With her fourth child, Melissa Taylor finally gave birth where she always wanted to — at home. Her oldest son, 4-year-old Marc, held the flashlight for the midwife. The midwife told the kids "how the belly button works." Newborn Addison, now 7 months old, nursed right away. Taylor didn't give birth at her Tampa home to make a political stand. But decisions like hers are increasingly wrapped in controversy. Relations between home birth advocates and women's doctors — never friendly — have reached a new level of acrimony. One side has flung phrases like "father knows best" and "power play." The other: "trendy" and "the latest cause celebre."
Last month, the American Medical Association passed a resolution supporting state laws that discourage home births. The national obstetricians' group also opposes the practice.
Meanwhile, midwives are pushing for licenses in states that don't allow them to practice. They've gained star support with a documentary by Ricki Lake about her own home birth. And they say the AMA wants to outlaw home birth and dictate to women rather than help them.
"This is different because now they're targeting consumers," said Steffany Hedenkamp, communications coordinator for the Big Push for Midwives Campaign. "They're saying, 'We're going to tell you where you can give birth and where you can't.' "
The doctor who wrote the AMA resolution says the debate isn't about paternalism, freedom or the comforts of home. It's about safety, said Dr. Erin E. Tracy, an obstetrician at Massachusetts General Hospital and assistant professor at Harvard University.
"With my own patients, they can have as many people in the room as they want, whatever music, whatever lighting," Tracy said. "But if things go badly, there need to be measures that can be taken to save the life of the mother or the baby."
Whether a mother with an ordinary pregnancy gives birth at home or in a hospital, chances are high everything will be fine.
But the two sides have dramatically different views of childbirth's biggest risks.
Obstetricians worry about the few mothers and babies who run into trouble.
"Ideally we'd like to not do much of anything at all, and just play catcher at the other end," said Dr. Catherine Lynch, who delivers babies at Tampa General Hospital and directs general obstetrics at the University of South Florida's College of Medicine. "Sometimes we need to intervene and play a more active role."
Home birth is generally offered only for women with healthy, low-risk pregnancies. But even then, bad things can happen. The umbilical cord can come out first, or the baby's shoulders can get stuck in the birth canal. The mother can bleed.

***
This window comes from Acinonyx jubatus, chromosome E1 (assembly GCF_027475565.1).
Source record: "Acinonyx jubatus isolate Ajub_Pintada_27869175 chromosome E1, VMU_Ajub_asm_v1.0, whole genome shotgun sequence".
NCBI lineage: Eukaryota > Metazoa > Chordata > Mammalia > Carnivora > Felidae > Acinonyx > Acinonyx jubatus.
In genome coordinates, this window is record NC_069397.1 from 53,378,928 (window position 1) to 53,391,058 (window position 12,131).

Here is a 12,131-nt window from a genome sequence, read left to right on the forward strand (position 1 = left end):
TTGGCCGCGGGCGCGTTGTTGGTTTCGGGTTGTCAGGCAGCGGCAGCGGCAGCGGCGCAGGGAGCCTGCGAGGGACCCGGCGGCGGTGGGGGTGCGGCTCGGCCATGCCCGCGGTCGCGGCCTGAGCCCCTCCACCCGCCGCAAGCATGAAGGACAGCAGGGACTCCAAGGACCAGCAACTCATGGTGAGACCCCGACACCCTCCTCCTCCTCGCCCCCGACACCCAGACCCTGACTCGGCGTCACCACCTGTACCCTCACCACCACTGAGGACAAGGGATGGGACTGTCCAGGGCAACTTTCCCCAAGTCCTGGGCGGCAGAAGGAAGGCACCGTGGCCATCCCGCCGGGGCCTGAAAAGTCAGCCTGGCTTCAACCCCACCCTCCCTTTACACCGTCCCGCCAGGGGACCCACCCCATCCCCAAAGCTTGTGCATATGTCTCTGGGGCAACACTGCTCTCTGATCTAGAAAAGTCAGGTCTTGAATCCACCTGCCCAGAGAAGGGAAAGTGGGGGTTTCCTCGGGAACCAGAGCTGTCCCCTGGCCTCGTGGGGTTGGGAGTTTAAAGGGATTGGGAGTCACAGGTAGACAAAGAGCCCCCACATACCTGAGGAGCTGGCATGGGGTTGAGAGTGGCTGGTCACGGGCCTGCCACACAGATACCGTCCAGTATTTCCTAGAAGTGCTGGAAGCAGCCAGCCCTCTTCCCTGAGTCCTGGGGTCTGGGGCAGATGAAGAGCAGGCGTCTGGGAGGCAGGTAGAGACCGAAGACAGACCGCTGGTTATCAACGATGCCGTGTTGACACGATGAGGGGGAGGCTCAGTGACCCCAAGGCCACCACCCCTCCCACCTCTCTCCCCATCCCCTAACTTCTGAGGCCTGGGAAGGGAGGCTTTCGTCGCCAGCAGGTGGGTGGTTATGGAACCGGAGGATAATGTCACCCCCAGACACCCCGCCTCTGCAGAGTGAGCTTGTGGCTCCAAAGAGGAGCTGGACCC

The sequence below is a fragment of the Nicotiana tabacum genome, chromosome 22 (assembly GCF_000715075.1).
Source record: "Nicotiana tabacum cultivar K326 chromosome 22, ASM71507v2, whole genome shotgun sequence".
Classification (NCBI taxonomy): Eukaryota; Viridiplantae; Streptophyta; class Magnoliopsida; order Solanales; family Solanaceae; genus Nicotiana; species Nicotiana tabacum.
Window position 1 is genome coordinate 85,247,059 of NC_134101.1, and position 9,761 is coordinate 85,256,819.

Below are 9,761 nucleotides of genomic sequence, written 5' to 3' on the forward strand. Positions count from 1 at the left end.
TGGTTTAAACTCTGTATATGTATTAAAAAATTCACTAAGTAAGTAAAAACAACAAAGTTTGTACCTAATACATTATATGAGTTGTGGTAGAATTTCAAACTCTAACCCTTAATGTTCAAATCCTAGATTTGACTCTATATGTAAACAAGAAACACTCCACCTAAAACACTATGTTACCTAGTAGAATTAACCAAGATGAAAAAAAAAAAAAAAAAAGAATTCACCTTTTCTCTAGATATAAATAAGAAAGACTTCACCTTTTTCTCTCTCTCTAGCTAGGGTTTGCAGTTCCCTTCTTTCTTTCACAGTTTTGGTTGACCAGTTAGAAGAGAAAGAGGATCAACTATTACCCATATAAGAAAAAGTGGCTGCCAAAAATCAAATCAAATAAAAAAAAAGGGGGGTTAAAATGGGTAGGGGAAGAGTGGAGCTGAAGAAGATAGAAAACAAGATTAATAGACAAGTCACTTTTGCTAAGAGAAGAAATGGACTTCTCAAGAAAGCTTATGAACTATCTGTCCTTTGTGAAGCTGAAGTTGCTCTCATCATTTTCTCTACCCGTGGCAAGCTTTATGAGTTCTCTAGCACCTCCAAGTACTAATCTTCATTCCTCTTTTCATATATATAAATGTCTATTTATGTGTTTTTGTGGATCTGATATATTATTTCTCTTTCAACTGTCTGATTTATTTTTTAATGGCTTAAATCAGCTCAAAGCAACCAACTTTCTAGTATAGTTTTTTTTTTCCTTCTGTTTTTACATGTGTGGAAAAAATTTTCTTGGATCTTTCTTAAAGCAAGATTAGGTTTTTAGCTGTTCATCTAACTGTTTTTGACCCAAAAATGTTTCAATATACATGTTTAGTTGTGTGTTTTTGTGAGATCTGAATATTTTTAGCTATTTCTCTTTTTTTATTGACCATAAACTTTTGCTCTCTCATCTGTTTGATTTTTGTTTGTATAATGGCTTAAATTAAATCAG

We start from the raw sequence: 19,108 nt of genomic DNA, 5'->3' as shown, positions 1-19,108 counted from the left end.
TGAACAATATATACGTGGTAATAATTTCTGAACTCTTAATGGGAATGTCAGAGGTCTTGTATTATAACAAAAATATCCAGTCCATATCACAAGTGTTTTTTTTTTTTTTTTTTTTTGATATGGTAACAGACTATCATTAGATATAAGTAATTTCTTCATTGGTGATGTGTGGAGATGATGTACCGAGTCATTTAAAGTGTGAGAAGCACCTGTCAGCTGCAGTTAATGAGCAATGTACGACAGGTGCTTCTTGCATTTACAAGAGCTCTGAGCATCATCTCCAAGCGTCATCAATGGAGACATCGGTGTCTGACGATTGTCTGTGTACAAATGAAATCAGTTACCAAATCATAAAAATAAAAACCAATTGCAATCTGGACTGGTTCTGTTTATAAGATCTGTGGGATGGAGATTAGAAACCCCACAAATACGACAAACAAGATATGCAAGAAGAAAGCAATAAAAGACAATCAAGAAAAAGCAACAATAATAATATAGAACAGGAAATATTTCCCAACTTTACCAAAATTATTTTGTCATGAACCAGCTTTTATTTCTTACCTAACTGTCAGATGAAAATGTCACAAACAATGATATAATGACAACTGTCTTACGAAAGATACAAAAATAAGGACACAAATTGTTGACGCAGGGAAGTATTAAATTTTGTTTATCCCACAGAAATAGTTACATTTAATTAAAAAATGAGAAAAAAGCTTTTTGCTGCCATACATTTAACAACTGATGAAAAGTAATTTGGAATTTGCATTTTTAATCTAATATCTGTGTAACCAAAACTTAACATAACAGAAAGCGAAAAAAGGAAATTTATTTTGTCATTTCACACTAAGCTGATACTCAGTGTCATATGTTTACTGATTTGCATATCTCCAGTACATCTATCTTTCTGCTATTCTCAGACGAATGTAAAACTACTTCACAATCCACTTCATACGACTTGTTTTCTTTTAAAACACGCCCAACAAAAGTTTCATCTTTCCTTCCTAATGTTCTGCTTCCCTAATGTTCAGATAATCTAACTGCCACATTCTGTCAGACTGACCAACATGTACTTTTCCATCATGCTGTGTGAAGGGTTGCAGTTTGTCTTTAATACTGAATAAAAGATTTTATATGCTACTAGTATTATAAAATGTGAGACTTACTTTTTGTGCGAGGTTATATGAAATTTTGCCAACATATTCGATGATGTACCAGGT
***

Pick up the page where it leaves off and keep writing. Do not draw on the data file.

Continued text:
Such events are rare, but they can happen without warning and can kill a baby or mother in minutes, doctors say. Time is so critical that hospitals run drills on saving mother and baby.
"In the hospital, we can get baby out in under five minutes if we need to," Lynch said.
A few years ago, a woman having a home birth was brought to Tampa General because the midwife couldn't find the baby's heartbeat. Lynch tried to save the baby, but it was too late.
"Intervention would have saved that baby's life," she said.
While both sides argue that science is on their side, the AMA cites a study showing the death rate for babies born in hospitals is 1.7 per 1,000, but twice as high, 3.5 per 1,000, for babies born at home.
Home birth advocates point to other risks.
"As a woman, I should be able to decide which risks I want," Hedenkamp said. "It should be my right."
A woman giving birth in a hospital has a substantial chance of being given drugs to induce labor or having a caesarean section. U.S. C-section rates are climbing. In Florida, more than a third of babies are born that way.
"The (induction) drugs are fraught with peril," said Char Lynn Daughtry, founder of Labor of Love Birth Centers in the bay area and a member of Florida's midwifery council. "It's a safer environment when they're away from the operative tools and the environment of the hospital."
Midwives are more focused on making each birth the best experience than fearing the worst, Hedenkamp said.
"Some obstetricians will admit: They're trained in what can go wrong," she said. "They're not trained to be with the women and do whatever they need."
Still, both sides say hospitals have changed.
At many hospitals, episiotomies are no longer routine. Babies nurse right away and get their first baths in the delivery room.
Taylor, the Tampa mom, teaches natural childbirth classes and has had babies everywhere.
Marc was born at a birth center. She wanted her next birth at home, but then she learned she was having twins. So girls Lily and Logan, now 2, were born in a hospital eight weeks early.
"The hospital was the safest place for them," she said. "That's why we chose to go there."
Taylor, 32, felt comfortable after she looked at research that said home births were just as safe as hospitals. So Addison arrived in the living room.
While the controversy might make home births more visible, Taylor doesn't think that will affect women's choices.
"I don't think it's an option that many people consider or are even aware of," she said. "But people have always given birth at home, and they're going to do what's best for them and best for their baby. They're not going to do what's trendy."
Lisa Greene can be reached at firstname.lastname@example.org or (813) 226-3322.